Nanosized sustained-release pyridostigmine bromide microcapsules: process optimization and evaluation of characteristics
Authors Tan Q, Jiang R, Xu M, Liu G, Li S, Zhang J, Chen D
Received 29 November 2012
Accepted for publication 31 December 2012
Published 20 February 2013 Volume 2013:8(1) Pages 737—745
Checked for plagiarism Yes
Review by Single anonymous peer review
Peer reviewer comments 2
Qunyou Tan,1,* Rong Jiang,3,* Meiling Xu,2,4,* Guodong Liu,5,* Songlin Li,1 Jingqing Zhang2
1Department of Thoracic Surgery, Institute of Surgery Research, Daping Hospital, Third Military Medical University, 2Medicine Engineering Research Center, Chongqing Medical University, 3Stem Cells and Tissue Engineering Research, Chongqing Medical University, 4Department of Pharmacy, Chongqing Emergency Medical Center, 5Eighth Department, Institute of Surgery Research, Daping Hospital, Third Military Medical University, Chongqing, People’s Republic of China
*These authors contributed equally to this work
Background: Pyridostigmine bromide (3-[[(dimethylamino)-carbonyl]oxy]-1-methylpyridinium bromide), a reversible inhibitor of cholinesterase, is given orally in tablet form, and a treatment schedule of multiple daily doses is recommended for adult patients. Nanotechnology was used in this study to develop an alternative sustained-release delivery system for pyridostigmine, a synthetic drug with high solubility and poor oral bioavailability, hence a Class III drug according to the Biopharmaceutics Classification System. Novel nanosized pyridostigmine-poly(lactic acid) microcapsules (PPNMCs) were expected to have a longer duration of action than free pyridostigmine and previously reported sustained-release formulations of pyridostigmine.
Methods: The PPNMCs were prepared using a double emulsion-solvent evaporation method to achieve sustained-release characteristics for pyridostigmine. The preparation process for the PPNMCs was optimized by single-factor experiments. The size distribution, zeta potential, and sustained-release behavior were evaluated in different types of release medium.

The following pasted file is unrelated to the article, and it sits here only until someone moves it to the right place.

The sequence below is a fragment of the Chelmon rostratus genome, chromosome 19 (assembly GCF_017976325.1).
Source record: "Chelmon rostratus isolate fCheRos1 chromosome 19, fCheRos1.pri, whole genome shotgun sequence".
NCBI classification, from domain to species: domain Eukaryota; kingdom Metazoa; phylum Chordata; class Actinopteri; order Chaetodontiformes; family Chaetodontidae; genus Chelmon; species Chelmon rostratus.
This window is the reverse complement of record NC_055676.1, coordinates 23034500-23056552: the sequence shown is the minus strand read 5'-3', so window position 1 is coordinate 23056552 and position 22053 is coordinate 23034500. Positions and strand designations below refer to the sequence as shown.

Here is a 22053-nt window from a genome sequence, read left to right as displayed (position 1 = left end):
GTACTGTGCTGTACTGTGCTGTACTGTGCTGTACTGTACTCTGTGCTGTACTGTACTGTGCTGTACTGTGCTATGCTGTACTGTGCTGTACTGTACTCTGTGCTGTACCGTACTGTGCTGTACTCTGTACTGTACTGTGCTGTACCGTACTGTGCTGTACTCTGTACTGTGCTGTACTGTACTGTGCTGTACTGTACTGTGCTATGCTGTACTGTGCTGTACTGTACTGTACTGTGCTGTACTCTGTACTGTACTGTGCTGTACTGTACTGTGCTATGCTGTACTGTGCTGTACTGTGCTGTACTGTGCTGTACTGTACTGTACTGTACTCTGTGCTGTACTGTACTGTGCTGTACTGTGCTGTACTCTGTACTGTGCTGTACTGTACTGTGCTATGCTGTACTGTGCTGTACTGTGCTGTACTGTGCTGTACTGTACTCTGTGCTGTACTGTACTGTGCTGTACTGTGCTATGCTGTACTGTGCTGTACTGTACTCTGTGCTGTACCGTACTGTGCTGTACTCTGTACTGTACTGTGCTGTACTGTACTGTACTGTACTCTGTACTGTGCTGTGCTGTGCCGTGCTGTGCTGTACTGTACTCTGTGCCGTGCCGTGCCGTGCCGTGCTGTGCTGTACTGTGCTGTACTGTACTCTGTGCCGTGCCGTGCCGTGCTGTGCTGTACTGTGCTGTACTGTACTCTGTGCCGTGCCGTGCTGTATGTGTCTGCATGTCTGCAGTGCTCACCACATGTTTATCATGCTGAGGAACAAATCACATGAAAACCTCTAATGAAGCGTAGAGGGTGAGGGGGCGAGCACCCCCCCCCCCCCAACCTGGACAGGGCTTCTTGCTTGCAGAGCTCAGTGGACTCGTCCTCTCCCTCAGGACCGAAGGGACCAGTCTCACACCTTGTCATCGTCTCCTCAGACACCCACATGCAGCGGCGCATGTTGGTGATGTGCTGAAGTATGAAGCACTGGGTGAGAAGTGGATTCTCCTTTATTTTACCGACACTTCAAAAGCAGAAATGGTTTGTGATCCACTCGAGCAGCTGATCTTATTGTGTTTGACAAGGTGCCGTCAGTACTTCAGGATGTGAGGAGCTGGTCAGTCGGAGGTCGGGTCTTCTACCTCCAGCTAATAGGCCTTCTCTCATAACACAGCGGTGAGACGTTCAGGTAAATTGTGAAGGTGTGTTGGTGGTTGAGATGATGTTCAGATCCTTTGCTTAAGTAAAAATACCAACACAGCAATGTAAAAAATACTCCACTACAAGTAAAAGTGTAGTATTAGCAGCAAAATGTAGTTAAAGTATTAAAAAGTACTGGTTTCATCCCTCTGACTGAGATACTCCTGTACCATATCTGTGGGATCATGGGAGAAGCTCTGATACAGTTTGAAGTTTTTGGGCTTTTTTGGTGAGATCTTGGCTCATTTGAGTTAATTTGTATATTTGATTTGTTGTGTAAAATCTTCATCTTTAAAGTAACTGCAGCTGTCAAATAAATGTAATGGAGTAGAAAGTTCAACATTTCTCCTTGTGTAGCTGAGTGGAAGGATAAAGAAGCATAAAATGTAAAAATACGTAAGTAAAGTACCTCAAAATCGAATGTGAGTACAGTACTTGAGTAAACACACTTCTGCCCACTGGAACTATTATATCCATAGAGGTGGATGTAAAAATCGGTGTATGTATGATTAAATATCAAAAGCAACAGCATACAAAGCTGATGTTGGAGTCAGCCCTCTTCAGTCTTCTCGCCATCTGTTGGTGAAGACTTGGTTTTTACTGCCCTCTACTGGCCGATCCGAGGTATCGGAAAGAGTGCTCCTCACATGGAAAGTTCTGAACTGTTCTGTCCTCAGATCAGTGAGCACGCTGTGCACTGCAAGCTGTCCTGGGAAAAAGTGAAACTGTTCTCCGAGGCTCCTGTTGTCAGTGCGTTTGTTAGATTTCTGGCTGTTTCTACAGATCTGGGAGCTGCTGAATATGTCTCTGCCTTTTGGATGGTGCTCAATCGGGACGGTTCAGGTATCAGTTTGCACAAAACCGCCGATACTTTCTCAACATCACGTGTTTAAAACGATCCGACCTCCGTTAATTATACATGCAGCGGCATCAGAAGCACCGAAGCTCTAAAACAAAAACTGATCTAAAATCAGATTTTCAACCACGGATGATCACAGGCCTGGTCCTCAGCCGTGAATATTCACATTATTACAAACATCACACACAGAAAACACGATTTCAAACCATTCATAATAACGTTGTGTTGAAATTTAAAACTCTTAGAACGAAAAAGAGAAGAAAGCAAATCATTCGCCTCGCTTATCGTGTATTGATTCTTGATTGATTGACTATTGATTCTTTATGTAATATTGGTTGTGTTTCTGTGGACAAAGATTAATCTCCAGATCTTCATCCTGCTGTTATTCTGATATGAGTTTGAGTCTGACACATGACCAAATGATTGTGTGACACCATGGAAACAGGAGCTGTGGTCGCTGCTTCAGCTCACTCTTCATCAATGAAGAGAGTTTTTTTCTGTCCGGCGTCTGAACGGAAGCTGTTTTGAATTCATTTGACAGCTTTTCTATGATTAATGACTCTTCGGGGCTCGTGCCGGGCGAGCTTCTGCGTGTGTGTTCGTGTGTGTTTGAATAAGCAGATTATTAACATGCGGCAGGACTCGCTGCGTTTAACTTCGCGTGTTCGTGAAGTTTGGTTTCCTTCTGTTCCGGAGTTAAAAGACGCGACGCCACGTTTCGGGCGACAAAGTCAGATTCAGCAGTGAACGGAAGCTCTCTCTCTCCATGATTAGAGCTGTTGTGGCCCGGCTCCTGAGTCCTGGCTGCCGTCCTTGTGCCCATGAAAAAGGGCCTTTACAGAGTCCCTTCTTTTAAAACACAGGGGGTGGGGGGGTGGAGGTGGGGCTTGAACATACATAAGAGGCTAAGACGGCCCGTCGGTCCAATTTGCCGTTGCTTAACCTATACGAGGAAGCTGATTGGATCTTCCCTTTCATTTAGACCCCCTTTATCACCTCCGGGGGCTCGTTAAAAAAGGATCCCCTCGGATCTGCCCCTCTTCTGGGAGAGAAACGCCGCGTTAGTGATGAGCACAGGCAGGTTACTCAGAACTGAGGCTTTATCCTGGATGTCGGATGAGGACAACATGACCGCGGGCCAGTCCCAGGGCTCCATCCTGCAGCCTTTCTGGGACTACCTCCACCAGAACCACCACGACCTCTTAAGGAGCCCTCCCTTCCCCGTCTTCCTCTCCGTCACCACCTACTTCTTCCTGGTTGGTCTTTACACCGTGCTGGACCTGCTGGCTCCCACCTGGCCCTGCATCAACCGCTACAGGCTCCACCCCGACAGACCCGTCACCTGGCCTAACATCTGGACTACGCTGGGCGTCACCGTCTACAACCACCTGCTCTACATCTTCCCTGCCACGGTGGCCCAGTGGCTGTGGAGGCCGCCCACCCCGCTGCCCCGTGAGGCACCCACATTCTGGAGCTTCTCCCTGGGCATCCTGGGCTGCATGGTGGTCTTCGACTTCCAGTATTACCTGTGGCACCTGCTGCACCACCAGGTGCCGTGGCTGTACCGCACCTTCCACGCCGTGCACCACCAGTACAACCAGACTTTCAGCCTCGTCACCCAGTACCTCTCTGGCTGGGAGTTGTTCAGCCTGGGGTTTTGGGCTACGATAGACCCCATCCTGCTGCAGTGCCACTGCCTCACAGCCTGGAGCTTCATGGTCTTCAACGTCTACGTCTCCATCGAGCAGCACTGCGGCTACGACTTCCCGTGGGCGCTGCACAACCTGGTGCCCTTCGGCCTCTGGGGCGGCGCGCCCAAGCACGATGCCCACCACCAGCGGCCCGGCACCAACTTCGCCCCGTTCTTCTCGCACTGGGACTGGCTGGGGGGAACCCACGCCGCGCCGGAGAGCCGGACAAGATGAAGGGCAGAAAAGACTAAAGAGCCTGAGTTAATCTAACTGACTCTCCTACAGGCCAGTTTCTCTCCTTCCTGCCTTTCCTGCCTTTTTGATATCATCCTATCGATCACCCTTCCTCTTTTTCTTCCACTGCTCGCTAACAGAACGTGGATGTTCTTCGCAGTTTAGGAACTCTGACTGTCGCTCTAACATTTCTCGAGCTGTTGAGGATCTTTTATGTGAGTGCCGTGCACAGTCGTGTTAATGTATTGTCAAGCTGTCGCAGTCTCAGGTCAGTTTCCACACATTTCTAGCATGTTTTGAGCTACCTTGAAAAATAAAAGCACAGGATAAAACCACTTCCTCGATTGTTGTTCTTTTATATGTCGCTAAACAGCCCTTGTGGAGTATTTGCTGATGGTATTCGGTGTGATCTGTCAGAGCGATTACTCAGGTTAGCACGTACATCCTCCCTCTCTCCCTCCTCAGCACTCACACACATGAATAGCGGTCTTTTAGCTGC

Results: The optimal volume ratio of inner phase to external phase, poly(lactic acid) concentration, polyvinyl alcohol concentration, and amount of pyridostigmine were 1:10, 6%, 3% and 40 mg, respectively. The negatively charged PPNMCs had an average particle size of 937.9 nm. Compared with free pyridostigmine, PPNMCs showed an initial burst release and a subsequent very slow release in vitro. The release profiles for the PPNMCs in four different types of dissolution medium were fitted to the Ritger-Peppas and Weibull models. The similarity between pairs of dissolution profiles for the PPNMCs in different types of medium was statistically significant, and the difference between the release curves for PPNMCs and free pyridostigmine was also statistically significant.
Conclusion: PPNMCs prepared by the optimized protocol described here were in the nanometer range and had good uniformity, with significantly slower pyridostigmine release than from free pyridostigmine. This novel sustained-release delivery nanosystem for pyridostigmine might alleviate the need to identify new acetylcholinesterase inhibitors.
Keywords: nanosized microcapsules, process optimization, characteristics, sustained-release, pyridostigmine bromide
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